For some time I've been noticing a new, left influenced way for people to identify themselves.  This is through what is commonly known as pronouns.  Now, according to definition, a pronoun is a word which we often use instead of a noun or a noun phrase.  Sounds simple enough right?  Well, except when we began to institute pronouns of gender identity.  All of a sudden simple grammar becomes a statement of who it is we feel that we are.  I mention who it is that we "feel" that we are for a very important reason.  Because who it is that we might feel we are in no way resembles our own true identity.  I can feel sick or weak, but it does not take away from the man that I am.  The man that I am in no way resembles what some leftist gender mongering blowhard might say that I am.  For I am a child of God.  Granted, I don't have a monopoly on that reality either.  Which means that ALL men, women and children carry the same lineage which I do.  Our own constitution, which Democrats love to refer to only when it suits them, proclaims that ALL men were created equal.  Obviously, our founding fathers were on to something.  Scripture backs this up as well {Genesis 1:27}.  Fancy pronouns can never take away from the fact that we were lovingly created by our heavenly Father.  In fact, I believe that our list gender identity pronouns could be boiled down to just one...Him.  When we strip it all away, it is only the Father that matters.  We are created by the Father in His image.  It is the Father who breathed into His creation the breath of life {Genesis 2:7}.  Without Him, we are simply flesh without life or hope.  The belief that we can separate what God has created is, on its base, ridiculous.  Yet mankind continues in its quest to achieve individuality.  

With Christ have I been crucified, yet I am living: no longer I, but living in me is Christ.  Now that which I am now living in the flesh, I am living in faith that is of the Son of God.  Who loves me, and gives Himself up for me.

Galatians 2: 20, Concordant New Testament

What is it that we are trying to accomplish when we use pronouns to define ourselves?  At the end of the day, when we engage in such behavior, we are succumbing to the lies of the accuser.  For it is Satan who has spoken to the lie to Gods creation {Genesis 3:5}.  It is Satan who proclaims that if we follow him that we will "Be like God."  It is also Lucifer who, speaking the lie, proclaimed that he would be greater than God {Isa 14:13}.  Of course, we all know how that worked out for him.  Yet, for thousands of years after the bite of the forbidden fruit, we continue to accept the lie of the accuser, that we can somehow be independent of God.  Author Norman Grubb put it best when he claimed that there is no self-operating self in the universe save for He who calls Himself I AM {Ex 3:14}.  Think about it, all which we have or will ever have is from the Lord.  Life, love and material possessions all originate from His providence.  Think you can survive without God?  Good luck with that.  Think that you are independent of the Lord?  That all works fine and dandy up until you hit rock bottom and you're on your knees crying, "HELP ME GOD!"  God never changes, He is the same always and forever {Mal 3:6, Heb 13:8}.  We are the ones who are always changing, not God.  God does not need a dozen or so pronouns to describe Himself, He is who He is. God.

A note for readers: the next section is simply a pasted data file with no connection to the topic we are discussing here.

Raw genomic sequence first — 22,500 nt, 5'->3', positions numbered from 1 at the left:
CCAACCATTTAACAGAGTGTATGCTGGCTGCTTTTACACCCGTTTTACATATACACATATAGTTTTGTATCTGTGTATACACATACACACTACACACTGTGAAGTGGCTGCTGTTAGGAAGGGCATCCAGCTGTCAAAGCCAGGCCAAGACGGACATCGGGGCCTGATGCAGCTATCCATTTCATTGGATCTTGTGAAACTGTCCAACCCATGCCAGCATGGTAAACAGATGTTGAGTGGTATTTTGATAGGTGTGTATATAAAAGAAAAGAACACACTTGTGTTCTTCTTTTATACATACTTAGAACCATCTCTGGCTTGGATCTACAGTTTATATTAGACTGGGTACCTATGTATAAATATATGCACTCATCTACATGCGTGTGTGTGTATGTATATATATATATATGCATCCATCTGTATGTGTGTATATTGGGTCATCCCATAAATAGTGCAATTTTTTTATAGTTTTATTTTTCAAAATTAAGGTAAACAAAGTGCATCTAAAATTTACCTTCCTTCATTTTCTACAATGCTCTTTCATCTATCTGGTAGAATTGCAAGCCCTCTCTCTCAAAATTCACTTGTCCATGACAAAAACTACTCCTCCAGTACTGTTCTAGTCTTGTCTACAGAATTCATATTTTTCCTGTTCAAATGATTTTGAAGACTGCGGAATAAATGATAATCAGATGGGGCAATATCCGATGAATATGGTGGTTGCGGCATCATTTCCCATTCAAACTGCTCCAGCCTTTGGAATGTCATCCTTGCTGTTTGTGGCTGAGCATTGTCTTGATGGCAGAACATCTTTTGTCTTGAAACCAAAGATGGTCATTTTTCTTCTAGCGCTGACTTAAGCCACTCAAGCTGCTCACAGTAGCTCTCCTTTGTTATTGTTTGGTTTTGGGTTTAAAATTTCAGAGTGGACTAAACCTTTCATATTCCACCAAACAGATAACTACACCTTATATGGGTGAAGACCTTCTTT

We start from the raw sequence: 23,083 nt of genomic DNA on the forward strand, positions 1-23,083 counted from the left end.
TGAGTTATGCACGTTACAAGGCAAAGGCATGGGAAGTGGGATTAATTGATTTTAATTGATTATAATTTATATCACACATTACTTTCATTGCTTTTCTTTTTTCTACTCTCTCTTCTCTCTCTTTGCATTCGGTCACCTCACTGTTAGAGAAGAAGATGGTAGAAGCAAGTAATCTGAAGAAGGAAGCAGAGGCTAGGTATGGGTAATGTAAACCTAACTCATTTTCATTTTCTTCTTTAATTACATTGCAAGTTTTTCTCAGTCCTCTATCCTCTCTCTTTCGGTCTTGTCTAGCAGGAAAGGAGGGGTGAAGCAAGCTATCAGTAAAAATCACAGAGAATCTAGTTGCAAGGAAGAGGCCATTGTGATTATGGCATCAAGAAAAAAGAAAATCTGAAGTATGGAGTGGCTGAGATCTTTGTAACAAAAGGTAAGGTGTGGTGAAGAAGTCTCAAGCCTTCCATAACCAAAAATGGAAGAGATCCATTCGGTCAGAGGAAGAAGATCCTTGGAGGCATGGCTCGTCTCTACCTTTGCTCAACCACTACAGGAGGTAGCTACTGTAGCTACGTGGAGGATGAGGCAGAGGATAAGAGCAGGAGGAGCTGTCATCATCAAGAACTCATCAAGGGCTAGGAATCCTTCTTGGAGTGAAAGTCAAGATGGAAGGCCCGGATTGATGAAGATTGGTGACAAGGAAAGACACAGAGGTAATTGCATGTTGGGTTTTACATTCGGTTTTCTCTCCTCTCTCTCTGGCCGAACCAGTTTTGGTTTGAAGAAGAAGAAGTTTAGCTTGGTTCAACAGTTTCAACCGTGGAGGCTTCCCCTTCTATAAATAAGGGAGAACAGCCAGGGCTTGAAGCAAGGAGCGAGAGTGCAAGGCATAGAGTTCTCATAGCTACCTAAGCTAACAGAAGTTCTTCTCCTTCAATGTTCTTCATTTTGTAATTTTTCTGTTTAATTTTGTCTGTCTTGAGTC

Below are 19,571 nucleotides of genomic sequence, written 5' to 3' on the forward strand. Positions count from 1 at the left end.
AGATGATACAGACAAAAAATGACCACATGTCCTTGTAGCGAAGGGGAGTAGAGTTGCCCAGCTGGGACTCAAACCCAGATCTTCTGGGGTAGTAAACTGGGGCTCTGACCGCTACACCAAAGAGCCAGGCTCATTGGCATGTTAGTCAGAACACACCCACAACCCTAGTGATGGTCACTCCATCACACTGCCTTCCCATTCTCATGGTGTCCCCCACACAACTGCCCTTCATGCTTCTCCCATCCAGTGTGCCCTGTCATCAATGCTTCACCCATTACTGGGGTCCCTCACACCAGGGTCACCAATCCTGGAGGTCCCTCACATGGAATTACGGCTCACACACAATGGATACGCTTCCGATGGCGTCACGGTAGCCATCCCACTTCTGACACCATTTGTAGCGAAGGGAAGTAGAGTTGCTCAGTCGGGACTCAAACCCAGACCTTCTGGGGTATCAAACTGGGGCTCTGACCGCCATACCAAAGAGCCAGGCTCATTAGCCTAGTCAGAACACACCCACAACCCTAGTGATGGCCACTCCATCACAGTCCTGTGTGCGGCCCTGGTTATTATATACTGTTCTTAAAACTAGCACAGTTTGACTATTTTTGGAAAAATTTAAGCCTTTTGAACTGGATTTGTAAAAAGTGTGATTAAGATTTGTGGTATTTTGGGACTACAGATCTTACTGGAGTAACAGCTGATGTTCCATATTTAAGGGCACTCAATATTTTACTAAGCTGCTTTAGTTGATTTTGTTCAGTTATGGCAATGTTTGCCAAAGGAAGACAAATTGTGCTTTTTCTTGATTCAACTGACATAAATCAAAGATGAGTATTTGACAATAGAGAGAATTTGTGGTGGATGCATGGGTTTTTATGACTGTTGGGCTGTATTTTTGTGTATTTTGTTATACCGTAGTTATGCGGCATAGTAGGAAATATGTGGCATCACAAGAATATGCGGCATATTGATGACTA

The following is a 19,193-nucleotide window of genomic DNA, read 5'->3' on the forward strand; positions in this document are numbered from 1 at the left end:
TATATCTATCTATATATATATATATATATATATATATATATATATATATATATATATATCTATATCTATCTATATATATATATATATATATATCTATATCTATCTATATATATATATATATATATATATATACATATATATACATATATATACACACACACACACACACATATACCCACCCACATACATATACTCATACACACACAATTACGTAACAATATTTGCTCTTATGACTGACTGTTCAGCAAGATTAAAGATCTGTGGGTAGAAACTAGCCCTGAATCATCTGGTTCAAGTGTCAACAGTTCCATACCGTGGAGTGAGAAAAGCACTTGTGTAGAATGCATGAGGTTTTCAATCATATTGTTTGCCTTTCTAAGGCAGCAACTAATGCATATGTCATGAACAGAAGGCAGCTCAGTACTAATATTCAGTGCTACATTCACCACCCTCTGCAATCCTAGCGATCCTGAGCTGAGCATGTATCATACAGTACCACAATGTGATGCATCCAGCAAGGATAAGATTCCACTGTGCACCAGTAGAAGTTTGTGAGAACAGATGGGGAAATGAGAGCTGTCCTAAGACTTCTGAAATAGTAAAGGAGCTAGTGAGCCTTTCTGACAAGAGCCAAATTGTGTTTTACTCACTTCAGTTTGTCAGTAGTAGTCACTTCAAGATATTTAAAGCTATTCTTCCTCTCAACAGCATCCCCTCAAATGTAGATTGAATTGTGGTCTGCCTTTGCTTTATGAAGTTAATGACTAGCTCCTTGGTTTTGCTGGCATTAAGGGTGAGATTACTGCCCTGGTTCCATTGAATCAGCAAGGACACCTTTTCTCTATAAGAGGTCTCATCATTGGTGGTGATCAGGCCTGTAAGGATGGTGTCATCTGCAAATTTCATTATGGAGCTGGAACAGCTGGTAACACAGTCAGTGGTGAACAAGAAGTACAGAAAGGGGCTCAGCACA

Jesus Christ, yesterday and today, is the Same One for the eons also.

Hebrews 13: 8, Concordant New Testament 


Monday, June 20, 2022

The Unloved


And the LORD God formed man of the dust of the ground, and breathed into his nostrils the breath of life, and man became a living being.

Genesis 2: 7  NKJV